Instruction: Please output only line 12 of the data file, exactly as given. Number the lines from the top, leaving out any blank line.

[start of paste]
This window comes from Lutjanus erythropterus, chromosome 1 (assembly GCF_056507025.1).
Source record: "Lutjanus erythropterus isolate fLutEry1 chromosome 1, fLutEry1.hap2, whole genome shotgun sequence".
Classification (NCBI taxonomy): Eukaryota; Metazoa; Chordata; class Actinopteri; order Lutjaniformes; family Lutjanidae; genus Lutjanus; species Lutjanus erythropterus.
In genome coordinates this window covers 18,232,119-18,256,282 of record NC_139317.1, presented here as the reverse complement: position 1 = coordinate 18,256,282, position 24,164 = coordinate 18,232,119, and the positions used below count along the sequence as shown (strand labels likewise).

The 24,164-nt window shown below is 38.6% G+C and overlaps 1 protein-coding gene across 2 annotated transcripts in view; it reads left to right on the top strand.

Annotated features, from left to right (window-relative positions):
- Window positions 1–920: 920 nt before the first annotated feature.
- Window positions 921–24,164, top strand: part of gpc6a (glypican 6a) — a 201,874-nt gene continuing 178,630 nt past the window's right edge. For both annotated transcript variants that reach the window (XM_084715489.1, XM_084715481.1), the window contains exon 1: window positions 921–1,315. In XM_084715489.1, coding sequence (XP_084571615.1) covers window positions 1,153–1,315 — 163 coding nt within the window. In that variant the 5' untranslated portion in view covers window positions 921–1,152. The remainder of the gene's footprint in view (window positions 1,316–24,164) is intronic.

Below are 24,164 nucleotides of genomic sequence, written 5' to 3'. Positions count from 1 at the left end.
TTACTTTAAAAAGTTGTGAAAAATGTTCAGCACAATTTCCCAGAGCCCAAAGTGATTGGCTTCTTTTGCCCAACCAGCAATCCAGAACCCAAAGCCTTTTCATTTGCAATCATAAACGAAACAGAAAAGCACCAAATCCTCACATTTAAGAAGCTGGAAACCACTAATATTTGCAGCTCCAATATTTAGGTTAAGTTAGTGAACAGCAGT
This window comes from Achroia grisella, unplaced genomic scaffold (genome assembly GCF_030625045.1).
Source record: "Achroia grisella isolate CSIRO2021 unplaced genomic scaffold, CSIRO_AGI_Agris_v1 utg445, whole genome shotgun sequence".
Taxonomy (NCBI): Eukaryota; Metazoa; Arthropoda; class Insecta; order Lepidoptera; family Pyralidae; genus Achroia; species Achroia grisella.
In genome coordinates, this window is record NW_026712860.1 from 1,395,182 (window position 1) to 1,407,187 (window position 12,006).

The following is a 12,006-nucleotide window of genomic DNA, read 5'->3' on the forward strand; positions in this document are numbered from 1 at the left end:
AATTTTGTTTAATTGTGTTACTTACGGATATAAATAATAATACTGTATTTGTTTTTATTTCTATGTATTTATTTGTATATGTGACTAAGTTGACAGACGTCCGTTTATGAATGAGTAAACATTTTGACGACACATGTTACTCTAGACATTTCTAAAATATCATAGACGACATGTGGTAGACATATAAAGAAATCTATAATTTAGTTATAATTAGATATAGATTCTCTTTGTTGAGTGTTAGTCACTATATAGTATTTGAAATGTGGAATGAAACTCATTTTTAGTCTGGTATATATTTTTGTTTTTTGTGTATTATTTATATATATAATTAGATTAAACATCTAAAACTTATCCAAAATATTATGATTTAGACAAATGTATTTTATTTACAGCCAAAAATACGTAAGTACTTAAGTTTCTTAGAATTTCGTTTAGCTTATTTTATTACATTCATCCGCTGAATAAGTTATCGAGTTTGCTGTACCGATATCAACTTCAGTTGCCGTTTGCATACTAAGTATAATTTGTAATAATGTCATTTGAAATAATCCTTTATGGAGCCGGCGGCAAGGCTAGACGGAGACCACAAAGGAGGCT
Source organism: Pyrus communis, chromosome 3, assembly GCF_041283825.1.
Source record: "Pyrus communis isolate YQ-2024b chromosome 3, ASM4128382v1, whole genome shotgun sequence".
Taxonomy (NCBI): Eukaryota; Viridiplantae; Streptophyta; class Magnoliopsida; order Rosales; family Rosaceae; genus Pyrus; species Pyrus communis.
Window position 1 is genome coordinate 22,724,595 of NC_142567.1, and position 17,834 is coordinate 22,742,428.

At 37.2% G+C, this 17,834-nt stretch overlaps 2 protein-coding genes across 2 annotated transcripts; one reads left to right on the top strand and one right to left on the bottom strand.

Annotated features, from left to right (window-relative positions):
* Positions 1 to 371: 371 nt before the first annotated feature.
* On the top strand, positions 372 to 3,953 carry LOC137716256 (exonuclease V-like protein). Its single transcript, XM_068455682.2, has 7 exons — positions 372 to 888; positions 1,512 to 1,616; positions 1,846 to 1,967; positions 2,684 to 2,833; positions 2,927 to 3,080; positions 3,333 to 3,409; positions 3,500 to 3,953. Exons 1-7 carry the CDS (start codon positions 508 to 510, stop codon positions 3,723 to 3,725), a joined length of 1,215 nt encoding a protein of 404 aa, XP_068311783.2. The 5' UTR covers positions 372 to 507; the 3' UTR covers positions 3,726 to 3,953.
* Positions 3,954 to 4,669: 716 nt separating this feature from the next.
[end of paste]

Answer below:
Source record: "Achroia grisella isolate CSIRO2021 unplaced genomic scaffold, CSIRO_AGI_Agris_v1 utg445, whole genome shotgun sequence".